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Police Embrace Social Media As Crime Fighting Tool

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posted on Aug, 30 2012 @ 01:55 PM
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Greetings, ATS!

Just in case you needed another reason to drop the facebook and twitter accounts, here's something to consider.




Police look at what information is public and sometimes create fake online identities to befriend suspects and view their private information. Authorities also can request private data directly from social networks with subpoenas or warrants, or make an emergency request for user information if they think there's an imminent threat of danger.
These techniques are slowly catching on across the country. According to a recent survey of 1,221 federal, state and local law enforcement who use social media, four out of five officials used social media to gather intelligence during investigations. Half said they checked social media at least once a week, and the majority said social media helps them solve crimes faster. The online survey was conducted by LexisNexis Risk Solutions and had a 2.8% margin of error.
The survey found that Facebook is the most fruitful social network for law enforcement, followed by YouTube.


Now I actually don't have a problem with this, it sounds like smart investigation tactics to me. If someone is fool enough to post incriminating statements and photos online, then they forfeit all expectations to privacy.

I still use my facebook to keep in touch with friends and family around the world, but I never put anything on there I wouldn't be comfortable seeing on a billboard. So far that policy has served me well.

Thoughts?




posted on Aug, 30 2012 @ 03:36 PM
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I agree. Any time I get on the net or use my phone I do it under the premise that it can be and probably is monitored. I think it is only nessasary for law enforcment to do this if they want to stay on par with the criminal industry. If the information is posted publicly then they wouldn;t even need a warrant. Also seizing ones online activity with a warrant is no different than seizing someones books/records in any other criminal investigation. Anyone who posts their criminal activity online deserves to get caught in my opinion.



posted on Aug, 31 2012 @ 12:05 PM
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I think people have to be stupid to sign up for facebook or twitter in the first place- no exceptions. But to broadcast your criminal activity over it that is just over the top stupid, like the should not be allowed to breed kind of stupid.



posted on Aug, 31 2012 @ 02:00 PM
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I agree, it is a good tool. Always assume you're being monitored.

I don't have Facebook, but i do have Twitter to drop a line to my kids who are currently spread far and wide.

I figure, don't post anything online my mother would be embarrassed to see or read and i'll be alright.


If someone is stupid enough to post something incriminating, then they get what they deserve.



posted on Aug, 31 2012 @ 02:30 PM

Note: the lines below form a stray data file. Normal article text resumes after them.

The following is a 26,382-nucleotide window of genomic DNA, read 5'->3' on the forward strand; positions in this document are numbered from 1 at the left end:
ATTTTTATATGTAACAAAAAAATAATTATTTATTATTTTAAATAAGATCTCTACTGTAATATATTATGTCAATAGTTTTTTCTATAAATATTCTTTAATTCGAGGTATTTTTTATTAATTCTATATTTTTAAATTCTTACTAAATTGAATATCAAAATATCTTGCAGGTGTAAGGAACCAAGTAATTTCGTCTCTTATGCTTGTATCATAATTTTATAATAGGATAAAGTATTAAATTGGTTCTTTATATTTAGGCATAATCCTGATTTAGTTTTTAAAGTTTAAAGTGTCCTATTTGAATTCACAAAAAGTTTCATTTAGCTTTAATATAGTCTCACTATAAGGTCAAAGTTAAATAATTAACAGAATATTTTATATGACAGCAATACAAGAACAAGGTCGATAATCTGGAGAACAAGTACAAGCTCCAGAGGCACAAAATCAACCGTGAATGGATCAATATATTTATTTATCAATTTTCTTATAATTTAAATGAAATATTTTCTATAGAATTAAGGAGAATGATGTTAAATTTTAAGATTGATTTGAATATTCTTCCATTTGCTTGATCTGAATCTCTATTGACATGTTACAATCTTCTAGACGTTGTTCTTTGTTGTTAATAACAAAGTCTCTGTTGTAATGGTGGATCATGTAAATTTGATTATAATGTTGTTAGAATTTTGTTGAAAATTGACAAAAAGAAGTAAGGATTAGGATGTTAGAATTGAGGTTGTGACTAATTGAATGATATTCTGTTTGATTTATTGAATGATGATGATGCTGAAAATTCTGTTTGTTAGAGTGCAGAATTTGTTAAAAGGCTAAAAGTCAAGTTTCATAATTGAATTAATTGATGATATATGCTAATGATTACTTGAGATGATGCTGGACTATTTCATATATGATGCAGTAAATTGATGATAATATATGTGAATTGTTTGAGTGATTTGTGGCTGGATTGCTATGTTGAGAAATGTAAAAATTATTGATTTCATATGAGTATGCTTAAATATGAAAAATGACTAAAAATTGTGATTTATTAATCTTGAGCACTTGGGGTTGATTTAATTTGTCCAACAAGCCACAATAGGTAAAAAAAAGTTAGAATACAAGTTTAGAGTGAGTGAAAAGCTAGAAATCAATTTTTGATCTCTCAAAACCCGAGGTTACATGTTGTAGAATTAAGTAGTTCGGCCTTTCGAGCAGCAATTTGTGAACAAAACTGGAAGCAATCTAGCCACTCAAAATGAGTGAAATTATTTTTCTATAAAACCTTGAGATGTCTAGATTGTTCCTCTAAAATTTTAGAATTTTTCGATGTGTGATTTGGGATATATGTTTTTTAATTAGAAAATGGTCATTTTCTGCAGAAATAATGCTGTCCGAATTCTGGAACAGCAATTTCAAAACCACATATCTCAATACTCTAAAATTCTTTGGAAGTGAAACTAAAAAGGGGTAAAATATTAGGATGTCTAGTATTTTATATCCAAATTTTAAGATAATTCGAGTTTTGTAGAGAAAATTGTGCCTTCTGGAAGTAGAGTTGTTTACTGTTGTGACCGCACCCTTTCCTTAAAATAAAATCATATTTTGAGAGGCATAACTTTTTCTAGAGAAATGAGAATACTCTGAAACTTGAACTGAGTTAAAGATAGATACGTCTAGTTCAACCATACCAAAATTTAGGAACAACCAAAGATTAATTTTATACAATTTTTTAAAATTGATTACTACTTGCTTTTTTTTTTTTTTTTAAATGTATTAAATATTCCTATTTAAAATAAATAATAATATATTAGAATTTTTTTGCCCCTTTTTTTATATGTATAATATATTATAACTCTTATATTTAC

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reply to post by smyleegrl
 


Here in Australia they are pushing for tougher laws on internet trolls...


The NSW police commissioner says it's not easy for authorities to pursue and punish so-called trolls who post abusive, bullying comments online under the cover of anonymity.

Andrew Scipione says online wars of words, like the vicious Twitter exchanges that have put TV personality Charlotte Dawson in hospital, can be devastating to bullying victims and their loved ones.


No doubt when a TV personality if affected, we must get tougher on this type of behavior. Give me a break


'We've been watching this happening over recent years, we know that this does cause enormous grief to families, to those that are the subject of attacks,' Mr Scipione told reporters in Sydney on Friday.

The incident has led the national crisis support service Lifeline to question the diligence of social media in monitoring cyber-bullying, and the federal coalition has called for changes to laws to better protect people from harassment.


I have a better idea. 1) Block the people who are doing it. 2) Stop crying like babies and grow some balls..

As for that TV personality, All I can say is, Must be a weak minded person to allow a social website to put you in hospital regardless of what is being said.. If you can't handle it, then get off it.. Watching this woman on the news was truely sickening... But also funny for some reason.

www.skynews.com.au...



posted on Aug, 31 2012 @ 02:37 PM
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I'm torn on this issue. On one hand, I'm all for the police using Facebook to get the bad guys. There's something wrong with the majority of bad guys. They have this compulsive need to brag about their crimes. They even video tape themselves committing crimes. If the police can use this to sweep 'em up, I say go for it.

Problem is, once this starts then it won't stop. They will expand it to cover everyone and George Orwell wins. If the police were confined by the Fourth Amendment then maybe it won't be as bad as I think. But then again the government doesn't seem to be bothered by the Fourth anymore. So honestly, I don't know which way to go.



posted on Aug, 31 2012 @ 02:40 PM
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reply to post by Foundryman
 


The fourth amendment has NOTHING to do with this, if you publicly announce things you have no right to privacy as there is no search or seizure.



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